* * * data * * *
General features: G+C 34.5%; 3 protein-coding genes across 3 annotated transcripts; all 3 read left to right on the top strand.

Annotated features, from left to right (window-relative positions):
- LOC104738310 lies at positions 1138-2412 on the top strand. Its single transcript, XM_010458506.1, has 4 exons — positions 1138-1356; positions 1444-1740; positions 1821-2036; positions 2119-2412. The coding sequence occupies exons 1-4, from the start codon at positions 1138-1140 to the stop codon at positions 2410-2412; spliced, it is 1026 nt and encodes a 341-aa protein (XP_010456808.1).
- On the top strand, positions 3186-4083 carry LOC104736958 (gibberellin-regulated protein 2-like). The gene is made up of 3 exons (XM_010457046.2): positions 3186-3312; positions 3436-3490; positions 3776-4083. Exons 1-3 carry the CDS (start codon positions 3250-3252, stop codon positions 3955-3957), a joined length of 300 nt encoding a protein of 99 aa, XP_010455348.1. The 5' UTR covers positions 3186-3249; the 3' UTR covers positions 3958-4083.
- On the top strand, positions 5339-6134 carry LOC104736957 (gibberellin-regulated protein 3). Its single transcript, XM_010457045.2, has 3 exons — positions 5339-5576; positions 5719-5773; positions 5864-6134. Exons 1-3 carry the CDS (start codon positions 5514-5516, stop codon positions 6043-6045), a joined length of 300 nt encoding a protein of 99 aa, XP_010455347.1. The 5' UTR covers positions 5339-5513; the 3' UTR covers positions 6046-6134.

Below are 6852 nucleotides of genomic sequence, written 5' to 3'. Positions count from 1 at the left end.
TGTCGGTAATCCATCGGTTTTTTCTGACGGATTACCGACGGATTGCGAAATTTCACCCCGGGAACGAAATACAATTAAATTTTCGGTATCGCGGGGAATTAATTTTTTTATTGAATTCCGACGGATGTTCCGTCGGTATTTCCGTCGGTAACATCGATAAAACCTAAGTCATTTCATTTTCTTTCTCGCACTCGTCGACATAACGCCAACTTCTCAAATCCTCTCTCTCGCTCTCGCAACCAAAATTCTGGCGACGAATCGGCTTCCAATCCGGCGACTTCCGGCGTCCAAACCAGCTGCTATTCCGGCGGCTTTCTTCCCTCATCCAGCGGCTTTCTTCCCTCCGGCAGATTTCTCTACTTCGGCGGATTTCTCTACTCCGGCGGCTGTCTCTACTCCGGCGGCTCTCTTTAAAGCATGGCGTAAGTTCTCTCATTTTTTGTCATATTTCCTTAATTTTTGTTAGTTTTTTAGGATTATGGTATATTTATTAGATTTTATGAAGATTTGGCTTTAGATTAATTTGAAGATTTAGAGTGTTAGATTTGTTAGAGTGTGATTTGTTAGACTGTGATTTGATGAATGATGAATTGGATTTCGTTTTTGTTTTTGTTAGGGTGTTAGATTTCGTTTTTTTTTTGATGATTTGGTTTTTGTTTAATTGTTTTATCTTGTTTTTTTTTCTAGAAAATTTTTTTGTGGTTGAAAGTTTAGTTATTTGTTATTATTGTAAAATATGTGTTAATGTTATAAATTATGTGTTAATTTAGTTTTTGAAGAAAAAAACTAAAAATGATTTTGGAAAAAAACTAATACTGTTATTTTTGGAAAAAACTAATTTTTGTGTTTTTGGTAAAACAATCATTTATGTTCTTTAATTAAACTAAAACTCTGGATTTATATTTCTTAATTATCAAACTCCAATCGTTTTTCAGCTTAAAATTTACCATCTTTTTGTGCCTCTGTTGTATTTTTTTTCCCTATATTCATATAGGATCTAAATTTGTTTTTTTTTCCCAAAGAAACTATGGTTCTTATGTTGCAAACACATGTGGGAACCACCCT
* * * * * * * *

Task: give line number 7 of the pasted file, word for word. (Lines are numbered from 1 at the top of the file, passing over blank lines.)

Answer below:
TGTCGGTAATCCATCGGTTTTTTCTGACGGATTACCGACGGATTGCGAAATTTCACCCCGGGAACGAAATACAATTAAATTTTCGGTATCGCGGGGAATTAATTTTTTTATTGAATTCCGACGGATGTTCCGTCGGTATTTCCGTCGGTAACATCGATAAAACCTAAGTCATTTCATTTTCTTTCTCGCACTCGTCGACATAACGCCAACTTCTCAAATCCTCTCTCTCGCTCTCGCAACCAAAATTCTGGCGACGAATCGGCTTCCAATCCGGCGACTTCCGGCGTCCAAACCAGCTGCTATTCCGGCGGCTTTCTTCCCTCATCCAGCGGCTTTCTTCCCTCCGGCAGATTTCTCTACTTCGGCGGATTTCTCTACTCCGGCGGCTGTCTCTACTCCGGCGGCTCTCTTTAAAGCATGGCGTAAGTTCTCTCATTTTTTGTCATATTTCCTTAATTTTTGTTAGTTTTTTAGGATTATGGTATATTTATTAGATTTTATGAAGATTTGGCTTTAGATTAATTTGAAGATTTAGAGTGTTAGATTTGTTAGAGTGTGATTTGTTAGACTGTGATTTGATGAATGATGAATTGGATTTCGTTTTTGTTTTTGTTAGGGTGTTAGATTTCGTTTTTTTTTTGATGATTTGGTTTTTGTTTAATTGTTTTATCTTGTTTTTTTTTCTAGAAAATTTTTTTGTGGTTGAAAGTTTAGTTATTTGTTATTATTGTAAAATATGTGTTAATGTTATAAATTATGTGTTAATTTAGTTTTTGAAGAAAAAAACTAAAAATGATTTTGGAAAAAAACTAATACTGTTATTTTTGGAAAAAACTAATTTTTGTGTTTTTGGTAAAACAATCATTTATGTTCTTTAATTAAACTAAAACTCTGGATTTATATTTCTTAATTATCAAACTCCAATCGTTTTTCAGCTTAAAATTTACCATCTTTTTGTGCCTCTGTTGTATTTTTTTTCCCTATATTCATATAGGATCTAAATTTGTTTTTTTTTCCCAAAGAAACTATGGTTCTTATGTTGCAAACACATGTGGGAACCACCCT